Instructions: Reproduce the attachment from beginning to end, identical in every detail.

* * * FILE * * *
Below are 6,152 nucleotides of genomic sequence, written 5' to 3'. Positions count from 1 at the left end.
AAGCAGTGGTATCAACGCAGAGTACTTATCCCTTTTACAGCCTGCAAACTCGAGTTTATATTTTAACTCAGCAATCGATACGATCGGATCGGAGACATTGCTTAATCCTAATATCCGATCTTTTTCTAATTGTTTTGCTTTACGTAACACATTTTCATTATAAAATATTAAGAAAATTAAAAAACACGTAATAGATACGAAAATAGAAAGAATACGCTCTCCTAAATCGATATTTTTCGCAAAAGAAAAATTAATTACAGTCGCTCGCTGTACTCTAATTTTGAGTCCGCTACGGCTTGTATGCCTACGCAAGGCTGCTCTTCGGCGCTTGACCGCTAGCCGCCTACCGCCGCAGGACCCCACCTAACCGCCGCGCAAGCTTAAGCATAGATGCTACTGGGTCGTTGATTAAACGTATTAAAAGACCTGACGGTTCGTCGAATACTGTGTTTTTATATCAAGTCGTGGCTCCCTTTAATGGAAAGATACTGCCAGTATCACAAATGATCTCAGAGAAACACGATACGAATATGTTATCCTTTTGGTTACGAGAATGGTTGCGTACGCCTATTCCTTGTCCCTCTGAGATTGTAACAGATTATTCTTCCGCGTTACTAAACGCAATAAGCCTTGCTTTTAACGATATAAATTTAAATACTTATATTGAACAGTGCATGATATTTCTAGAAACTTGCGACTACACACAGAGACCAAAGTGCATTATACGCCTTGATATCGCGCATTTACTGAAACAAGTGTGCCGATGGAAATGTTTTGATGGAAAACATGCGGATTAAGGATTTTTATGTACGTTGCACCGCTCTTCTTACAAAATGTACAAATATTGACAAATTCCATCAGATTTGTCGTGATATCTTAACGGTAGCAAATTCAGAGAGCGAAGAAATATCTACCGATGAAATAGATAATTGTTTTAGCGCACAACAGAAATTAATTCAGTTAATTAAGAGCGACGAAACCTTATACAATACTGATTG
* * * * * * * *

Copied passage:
Below are 6,152 nucleotides of genomic sequence, written 5' to 3'. Positions count from 1 at the left end.
AAGCAGTGGTATCAACGCAGAGTACTTATCCCTTTTACAGCCTGCAAACTCGAGTTTATATTTTAACTCAGCAATCGATACGATCGGATCGGAGACATTGCTTAATCCTAATATCCGATCTTTTTCTAATTGTTTTGCTTTACGTAACACATTTTCATTATAAAATATTAAGAAAATTAAAAAACACGTAATAGATACGAAAATAGAAAGAATACGCTCTCCTAAATCGATATTTTTCGCAAAAGAAAAATTAATTACAGTCGCTCGCTGTACTCTAATTTTGAGTCCGCTACGGCTTGTATGCCTACGCAAGGCTGCTCTTCGGCGCTTGACCGCTAGCCGCCTACCGCCGCAGGACCCCACCTAACCGCCGCGCAAGCTTAAGCATAGATGCTACTGGGTCGTTGATTAAACGTATTAAAAGACCTGACGGTTCGTCGAATACTGTGTTTTTATATCAAGTCGTGGCTCCCTTTAATGGAAAGATACTGCCAGTATCACAAATGATCTCAGAGAAACACGATACGAATATGTTATCCTTTTGGTTACGAGAATGGTTGCGTACGCCTATTCCTTGTCCCTCTGAGATTGTAACAGATTATTCTTCCGCGTTACTAAACGCAATAAGCCTTGCTTTTAACGATATAAATTTAAATACTTATATTGAACAGTGCATGATATTTCTAGAAACTTGCGACTACACACAGAGACCAAAGTGCATTATACGCCTTGATATCGCGCATTTACTGAAACAAGTGTGCCGATGGAAATGTTTTGATGGAAAACATGCGGATTAAGGATTTTTATGTACGTTGCACCGCTCTTCTTACAAAATGTACAAATATTGACAAATTCCATCAGATTTGTCGTGATATCTTAACGGTAGCAAATTCAGAGAGCGAAGAAATATCTACCGATGAAATAGATAATTGTTTTAGCGCACAACAGAAATTAATTCAGTTAATTAAGAGCGACGAAACCTTATACAATACTGATTG